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Sujla Maharaj v. California Bank & Trust

August 2, 2011

SUJLA MAHARAJ,
PLAINTIFF,
v.
CALIFORNIA BANK & TRUST, DEFENDANT.



The opinion of the court was delivered by: Frank C. Damrell, Jr. United States District Judge

MEMORANDUM AND ORDER

This matter comes before the court on defendant California Bank & Trust's ("defendant") motion to compel arbitration of plaintiff Sujla Maharaj's ("plaintiff") complaint against it. Defendant further moves to dismiss the action on the ground that all of plaintiff's claims are subject to binding arbitration, and thus, nothing remains to be litigated in federal court.*fn1

Plaintiff opposes the motion, arguing (1) that she did not enter an arbitration agreement with defendant, or (2) even if she did enter such an agreement, it is unenforceable as procedurally and substantively unconscionable.

Because the court finds that there is no binding arbitration agreement between the parties, it does not reach plaintiff's alternative argument. Defendant's motion must be denied because plaintiff did not agree to arbitrate disputes arising from her employment with defendant.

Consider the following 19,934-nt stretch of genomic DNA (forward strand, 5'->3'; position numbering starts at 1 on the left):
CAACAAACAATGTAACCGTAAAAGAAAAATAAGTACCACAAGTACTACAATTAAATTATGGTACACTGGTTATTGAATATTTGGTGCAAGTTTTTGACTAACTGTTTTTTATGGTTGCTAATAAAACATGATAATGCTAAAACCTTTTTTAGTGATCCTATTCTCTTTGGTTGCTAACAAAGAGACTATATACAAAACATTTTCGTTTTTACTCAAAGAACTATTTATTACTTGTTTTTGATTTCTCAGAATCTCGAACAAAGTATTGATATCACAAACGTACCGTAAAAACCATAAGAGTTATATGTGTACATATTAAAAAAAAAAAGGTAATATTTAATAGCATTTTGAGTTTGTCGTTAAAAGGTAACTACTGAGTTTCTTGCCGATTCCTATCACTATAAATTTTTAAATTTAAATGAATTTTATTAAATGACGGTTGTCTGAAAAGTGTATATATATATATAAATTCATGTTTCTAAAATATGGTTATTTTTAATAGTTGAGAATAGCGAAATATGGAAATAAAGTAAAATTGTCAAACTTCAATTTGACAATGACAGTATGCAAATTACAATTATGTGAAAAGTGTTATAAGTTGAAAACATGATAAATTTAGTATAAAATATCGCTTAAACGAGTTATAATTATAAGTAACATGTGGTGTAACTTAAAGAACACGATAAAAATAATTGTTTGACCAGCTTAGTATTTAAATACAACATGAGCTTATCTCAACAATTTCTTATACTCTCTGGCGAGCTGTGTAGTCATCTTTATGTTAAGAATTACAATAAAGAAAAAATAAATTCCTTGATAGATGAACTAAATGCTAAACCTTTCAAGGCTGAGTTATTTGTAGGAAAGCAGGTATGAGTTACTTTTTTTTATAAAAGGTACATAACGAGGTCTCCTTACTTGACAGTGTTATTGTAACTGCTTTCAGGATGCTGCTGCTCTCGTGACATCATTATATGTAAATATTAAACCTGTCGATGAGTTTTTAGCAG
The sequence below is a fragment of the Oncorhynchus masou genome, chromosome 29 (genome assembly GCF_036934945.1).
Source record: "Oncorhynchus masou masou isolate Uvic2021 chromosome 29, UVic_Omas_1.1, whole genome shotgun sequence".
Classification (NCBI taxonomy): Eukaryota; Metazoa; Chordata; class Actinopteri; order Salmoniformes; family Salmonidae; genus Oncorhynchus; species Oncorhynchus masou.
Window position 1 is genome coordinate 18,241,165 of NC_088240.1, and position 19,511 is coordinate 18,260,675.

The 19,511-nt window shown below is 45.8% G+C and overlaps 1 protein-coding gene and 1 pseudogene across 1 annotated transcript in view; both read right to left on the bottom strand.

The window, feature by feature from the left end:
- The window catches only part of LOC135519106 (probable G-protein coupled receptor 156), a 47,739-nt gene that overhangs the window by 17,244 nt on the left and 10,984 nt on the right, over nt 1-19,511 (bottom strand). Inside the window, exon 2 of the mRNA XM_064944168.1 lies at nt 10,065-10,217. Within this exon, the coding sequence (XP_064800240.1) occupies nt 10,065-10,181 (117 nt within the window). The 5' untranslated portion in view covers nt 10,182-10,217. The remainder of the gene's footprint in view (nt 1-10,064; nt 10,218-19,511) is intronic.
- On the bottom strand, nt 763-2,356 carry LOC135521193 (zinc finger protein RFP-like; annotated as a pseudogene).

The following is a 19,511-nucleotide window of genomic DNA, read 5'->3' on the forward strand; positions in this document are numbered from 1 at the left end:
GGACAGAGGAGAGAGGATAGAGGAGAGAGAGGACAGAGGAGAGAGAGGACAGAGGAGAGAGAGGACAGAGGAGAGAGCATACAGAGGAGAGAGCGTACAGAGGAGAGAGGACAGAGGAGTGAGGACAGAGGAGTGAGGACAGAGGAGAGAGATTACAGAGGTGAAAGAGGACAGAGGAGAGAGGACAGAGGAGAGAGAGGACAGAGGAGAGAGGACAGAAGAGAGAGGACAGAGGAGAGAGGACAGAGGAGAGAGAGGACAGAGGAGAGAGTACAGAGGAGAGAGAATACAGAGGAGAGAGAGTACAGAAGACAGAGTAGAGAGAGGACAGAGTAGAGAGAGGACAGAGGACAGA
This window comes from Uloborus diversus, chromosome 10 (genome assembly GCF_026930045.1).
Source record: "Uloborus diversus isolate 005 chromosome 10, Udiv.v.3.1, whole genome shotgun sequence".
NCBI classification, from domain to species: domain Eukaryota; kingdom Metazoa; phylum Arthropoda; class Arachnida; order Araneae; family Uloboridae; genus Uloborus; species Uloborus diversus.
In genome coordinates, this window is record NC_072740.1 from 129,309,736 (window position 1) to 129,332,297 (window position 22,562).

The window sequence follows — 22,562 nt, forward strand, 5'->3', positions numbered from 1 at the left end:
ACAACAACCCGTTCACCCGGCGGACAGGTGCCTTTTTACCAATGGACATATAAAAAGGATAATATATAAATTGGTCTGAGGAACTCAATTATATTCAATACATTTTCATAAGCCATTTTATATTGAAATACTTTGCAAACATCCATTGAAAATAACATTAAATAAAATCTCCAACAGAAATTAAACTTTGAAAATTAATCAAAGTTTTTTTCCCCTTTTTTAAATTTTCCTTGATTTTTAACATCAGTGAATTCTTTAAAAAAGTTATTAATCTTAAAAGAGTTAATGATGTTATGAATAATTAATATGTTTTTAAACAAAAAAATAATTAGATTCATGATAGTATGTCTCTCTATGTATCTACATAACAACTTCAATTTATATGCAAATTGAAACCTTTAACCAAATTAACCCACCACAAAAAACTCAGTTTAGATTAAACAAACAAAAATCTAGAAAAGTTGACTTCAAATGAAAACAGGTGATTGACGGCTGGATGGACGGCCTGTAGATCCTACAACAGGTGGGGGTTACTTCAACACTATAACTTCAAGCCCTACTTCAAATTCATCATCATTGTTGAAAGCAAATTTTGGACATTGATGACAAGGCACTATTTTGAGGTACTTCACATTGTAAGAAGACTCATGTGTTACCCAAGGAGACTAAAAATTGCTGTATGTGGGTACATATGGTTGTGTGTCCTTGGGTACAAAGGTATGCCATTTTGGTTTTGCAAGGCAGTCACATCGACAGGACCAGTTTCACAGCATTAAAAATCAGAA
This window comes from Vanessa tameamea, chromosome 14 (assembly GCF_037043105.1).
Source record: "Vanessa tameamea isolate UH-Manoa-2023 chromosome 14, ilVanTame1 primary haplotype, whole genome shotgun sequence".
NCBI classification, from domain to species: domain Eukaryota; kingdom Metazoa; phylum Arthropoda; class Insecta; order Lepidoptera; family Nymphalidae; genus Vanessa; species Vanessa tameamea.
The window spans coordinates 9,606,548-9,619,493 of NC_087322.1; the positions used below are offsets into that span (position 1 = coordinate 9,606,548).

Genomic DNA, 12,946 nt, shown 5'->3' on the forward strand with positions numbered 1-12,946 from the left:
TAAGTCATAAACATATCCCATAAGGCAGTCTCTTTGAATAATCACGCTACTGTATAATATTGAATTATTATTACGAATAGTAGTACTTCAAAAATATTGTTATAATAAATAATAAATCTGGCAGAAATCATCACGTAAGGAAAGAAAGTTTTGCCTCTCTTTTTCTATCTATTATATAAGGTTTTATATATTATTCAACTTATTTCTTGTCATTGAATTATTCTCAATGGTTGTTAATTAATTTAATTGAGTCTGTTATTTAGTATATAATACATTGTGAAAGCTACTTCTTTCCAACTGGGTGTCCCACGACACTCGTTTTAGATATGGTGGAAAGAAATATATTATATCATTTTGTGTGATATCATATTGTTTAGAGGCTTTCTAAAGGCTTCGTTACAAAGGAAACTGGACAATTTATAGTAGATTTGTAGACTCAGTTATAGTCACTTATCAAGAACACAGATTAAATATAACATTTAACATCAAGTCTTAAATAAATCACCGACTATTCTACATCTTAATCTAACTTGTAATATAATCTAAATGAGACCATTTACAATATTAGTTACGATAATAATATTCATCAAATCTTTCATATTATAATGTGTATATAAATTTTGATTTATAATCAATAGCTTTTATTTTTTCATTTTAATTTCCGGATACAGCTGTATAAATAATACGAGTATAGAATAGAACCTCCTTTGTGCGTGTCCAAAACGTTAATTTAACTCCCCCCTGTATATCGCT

BACKGROUND

Plaintiff was employed by defendant from January 16, 1990 through February 4, 2010, when defendant terminated plaintiff's employment. Plaintiff alleges defendant wrongfully terminated her employment while she was on a protected medical leave. By this action, plaintiff seeks to recover damages and attorneys' fees based on common law and statutory claims, including claims under the Americans with Disabilities Act, the Fair Employment and Housing Act, the Family and Medical Leave Act, and the California Family Rights Act. (Compl., filed Feb. 3, 2011.)

Defendant asserts that on May 31, 2007 plaintiff signed and approved an Employee Handbook (the "Handbook") containing an arbitration provision. The Handbook provided that all past, present or future claims and controversies arising out of plaintiff's employment are subject to binding arbitration pursuant to the code of procedures of the American Arbitration Association ("AAA"). (Milloy Decl., filed May 27, 2011 [Docket #14-1], Ex. B.) The Handbook described the nature of the arbitration proceedings, including: (1) that the proceedings are conducted in lieu of any litigation in the courts; (2) the proceedings are binding on both parties; (3) the arbitration award is subject to limited review by a court; and (4) the proceedings are governed by the AAA employment dispute resolution rules, which permit the parties to mutually select an experienced arbitrator, to retain counsel, to conduct discovery, and to seek the same remedies available in a court of law. (Id.)